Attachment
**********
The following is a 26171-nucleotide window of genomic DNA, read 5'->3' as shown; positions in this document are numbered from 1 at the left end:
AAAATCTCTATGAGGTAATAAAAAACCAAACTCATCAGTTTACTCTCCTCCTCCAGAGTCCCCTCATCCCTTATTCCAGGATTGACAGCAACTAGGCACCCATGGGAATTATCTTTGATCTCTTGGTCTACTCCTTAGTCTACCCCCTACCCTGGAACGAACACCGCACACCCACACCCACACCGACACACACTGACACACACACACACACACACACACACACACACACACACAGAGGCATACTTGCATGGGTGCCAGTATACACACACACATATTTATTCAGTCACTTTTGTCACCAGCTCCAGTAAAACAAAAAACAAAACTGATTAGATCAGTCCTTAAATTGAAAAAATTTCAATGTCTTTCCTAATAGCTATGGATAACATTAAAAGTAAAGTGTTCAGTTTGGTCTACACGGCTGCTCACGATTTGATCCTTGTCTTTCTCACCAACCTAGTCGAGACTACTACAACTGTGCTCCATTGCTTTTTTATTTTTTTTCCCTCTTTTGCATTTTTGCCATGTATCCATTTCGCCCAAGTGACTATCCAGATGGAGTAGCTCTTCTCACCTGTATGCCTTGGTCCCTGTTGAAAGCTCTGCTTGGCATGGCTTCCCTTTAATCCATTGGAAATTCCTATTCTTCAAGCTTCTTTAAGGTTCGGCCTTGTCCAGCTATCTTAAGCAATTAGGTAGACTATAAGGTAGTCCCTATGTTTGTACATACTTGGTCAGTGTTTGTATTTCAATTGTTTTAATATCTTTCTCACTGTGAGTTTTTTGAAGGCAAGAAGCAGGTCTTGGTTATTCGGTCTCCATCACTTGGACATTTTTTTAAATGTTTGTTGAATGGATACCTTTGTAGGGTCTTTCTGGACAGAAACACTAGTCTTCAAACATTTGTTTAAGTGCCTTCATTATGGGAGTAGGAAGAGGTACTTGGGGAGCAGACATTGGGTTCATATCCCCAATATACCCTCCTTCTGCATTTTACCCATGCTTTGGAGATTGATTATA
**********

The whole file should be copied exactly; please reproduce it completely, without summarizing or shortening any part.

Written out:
The following is a 26171-nucleotide window of genomic DNA, read 5'->3' as shown; positions in this document are numbered from 1 at the left end:
AAAATCTCTATGAGGTAATAAAAAACCAAACTCATCAGTTTACTCTCCTCCTCCAGAGTCCCCTCATCCCTTATTCCAGGATTGACAGCAACTAGGCACCCATGGGAATTATCTTTGATCTCTTGGTCTACTCCTTAGTCTACCCCCTACCCTGGAACGAACACCGCACACCCACACCCACACCGACACACACTGACACACACACACACACACACACACACACACACACACACAGAGGCATACTTGCATGGGTGCCAGTATACACACACACATATTTATTCAGTCACTTTTGTCACCAGCTCCAGTAAAACAAAAAACAAAACTGATTAGATCAGTCCTTAAATTGAAAAAATTTCAATGTCTTTCCTAATAGCTATGGATAACATTAAAAGTAAAGTGTTCAGTTTGGTCTACACGGCTGCTCACGATTTGATCCTTGTCTTTCTCACCAACCTAGTCGAGACTACTACAACTGTGCTCCATTGCTTTTTTATTTTTTTTCCCTCTTTTGCATTTTTGCCATGTATCCATTTCGCCCAAGTGACTATCCAGATGGAGTAGCTCTTCTCACCTGTATGCCTTGGTCCCTGTTGAAAGCTCTGCTTGGCATGGCTTCCCTTTAATCCATTGGAAATTCCTATTCTTCAAGCTTCTTTAAGGTTCGGCCTTGTCCAGCTATCTTAAGCAATTAGGTAGACTATAAGGTAGTCCCTATGTTTGTACATACTTGGTCAGTGTTTGTATTTCAATTGTTTTAATATCTTTCTCACTGTGAGTTTTTTGAAGGCAAGAAGCAGGTCTTGGTTATTCGGTCTCCATCACTTGGACATTTTTTTAAATGTTTGTTGAATGGATACCTTTGTAGGGTCTTTCTGGACAGAAACACTAGTCTTCAAACATTTGTTTAAGTGCCTTCATTATGGGAGTAGGAAGAGGTACTTGGGGAGCAGACATTGGGTTCATATCCCCAATATACCCTCCTTCTGCATTTTACCCATGCTTTGGAGATTGATTATA